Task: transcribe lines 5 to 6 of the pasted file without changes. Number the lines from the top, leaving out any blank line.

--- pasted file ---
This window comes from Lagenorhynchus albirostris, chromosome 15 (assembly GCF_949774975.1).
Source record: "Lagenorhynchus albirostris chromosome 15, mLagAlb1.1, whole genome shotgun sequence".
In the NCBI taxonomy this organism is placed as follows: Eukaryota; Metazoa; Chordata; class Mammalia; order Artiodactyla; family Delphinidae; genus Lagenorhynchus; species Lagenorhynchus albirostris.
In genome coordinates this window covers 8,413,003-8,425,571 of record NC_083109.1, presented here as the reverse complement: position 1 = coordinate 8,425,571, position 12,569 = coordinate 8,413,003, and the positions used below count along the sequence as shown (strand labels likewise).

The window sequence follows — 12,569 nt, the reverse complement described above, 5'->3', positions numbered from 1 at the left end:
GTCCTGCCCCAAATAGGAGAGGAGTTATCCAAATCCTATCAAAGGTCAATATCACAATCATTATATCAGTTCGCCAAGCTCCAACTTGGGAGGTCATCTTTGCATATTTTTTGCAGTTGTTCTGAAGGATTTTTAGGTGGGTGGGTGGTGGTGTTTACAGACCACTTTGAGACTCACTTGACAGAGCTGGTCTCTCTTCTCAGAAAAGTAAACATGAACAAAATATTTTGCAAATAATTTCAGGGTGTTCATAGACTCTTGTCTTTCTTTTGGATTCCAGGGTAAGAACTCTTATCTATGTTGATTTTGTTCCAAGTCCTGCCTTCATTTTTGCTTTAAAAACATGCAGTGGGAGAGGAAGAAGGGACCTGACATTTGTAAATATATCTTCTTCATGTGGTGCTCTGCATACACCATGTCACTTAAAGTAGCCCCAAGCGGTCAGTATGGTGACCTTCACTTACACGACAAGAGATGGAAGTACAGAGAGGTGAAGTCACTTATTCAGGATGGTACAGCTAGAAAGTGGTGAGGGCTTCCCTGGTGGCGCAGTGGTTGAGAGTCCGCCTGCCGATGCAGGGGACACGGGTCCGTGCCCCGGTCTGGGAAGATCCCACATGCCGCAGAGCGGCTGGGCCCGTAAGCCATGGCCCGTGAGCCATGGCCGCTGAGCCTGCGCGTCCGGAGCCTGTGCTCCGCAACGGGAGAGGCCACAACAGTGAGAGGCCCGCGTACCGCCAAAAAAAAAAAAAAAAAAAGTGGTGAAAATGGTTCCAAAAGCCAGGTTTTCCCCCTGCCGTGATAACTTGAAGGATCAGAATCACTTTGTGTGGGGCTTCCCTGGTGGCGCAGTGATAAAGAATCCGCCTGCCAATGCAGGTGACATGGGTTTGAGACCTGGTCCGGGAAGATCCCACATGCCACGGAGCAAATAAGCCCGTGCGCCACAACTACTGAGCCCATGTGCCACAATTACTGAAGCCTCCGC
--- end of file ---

The window sequence follows — 12,569 nt, the reverse complement described above, 5'->3', positions numbered from 1 at the left end:
GTCCTGCCCCAAATAGGAGAGGAGTTATCCAAATCCTATCAAAGGTCAATATCACAATCATTATATCAGTTCGCCAAGCTCCAACTTGGGAGGTCATCTTTGCATATTTTTTGCAGTTGTTCTGAAGGATTTTTAGGTGGGTGGGTGGTGGTGTTTACAGACCACTTTGAGACTCACTTGACAGAGCTGGTCTCTCTTCTCAGAAAAGTAAACATGAACAAAATATTTTGCAAATAATTTCAGGGTGTTCATAGACTCTTGTCTTTCTTTTGGATTCCAGGGTAAGAACTCTTATCTATGTTGATTTTGTTCCAAGTCCTGCCTTCATTTTTGCTTTAAAAACATGCAGTGGGAGAGGAAGAAGGGACCTGACATTTGTAAATATATCTTCTTCATGTGGTGCTCTGCATACACCATGTCACTTAAAGTAGCCCCAAGCGGTCAGTATGGTGACCTTCACTTACACGACAAGAGATGGAAGTACAGAGAGGTGAAGTCACTTATTCAGGATGGTACAGCTAGAAAGTGGTGAGGGCTTCCCTGGTGGCGCAGTGGTTGAGAGTCCGCCTGCCGATGCAGGGGACACGGGTCCGTGCCCCGGTCTGGGAAGATCCCACATGCCGCAGAGCGGCTGGGCCCGTAAGCCATGGCCCGTGAGCCATGGCCGCTGAGCCTGCGCGTCCGGAGCCTGTGCTCCGCAACGGGAGAGGCCACAACAGTGAGAGGCCCGCGTACCGCCAAAAAAAAAAAAAAAAAAAGTGGTGAAAATGGTTCCAAAAGCCAGGTTTTCCCCCTGCCGTGATAACTTGAAGGATCAGAATCACTTTGTGTGGGGCTTCCCTGGTGGCGCAGTGATAAAGAATCCGCCTGCCAATGCAGGTGACATGGGTTTGAGACCTGGTCCGGGAAGATCCCACATGCCACGGAGCAAATAAGCCCGTGCGCCACAACTACTGAGCCCATGTGCCACAATTACTGAAGCCTCCGC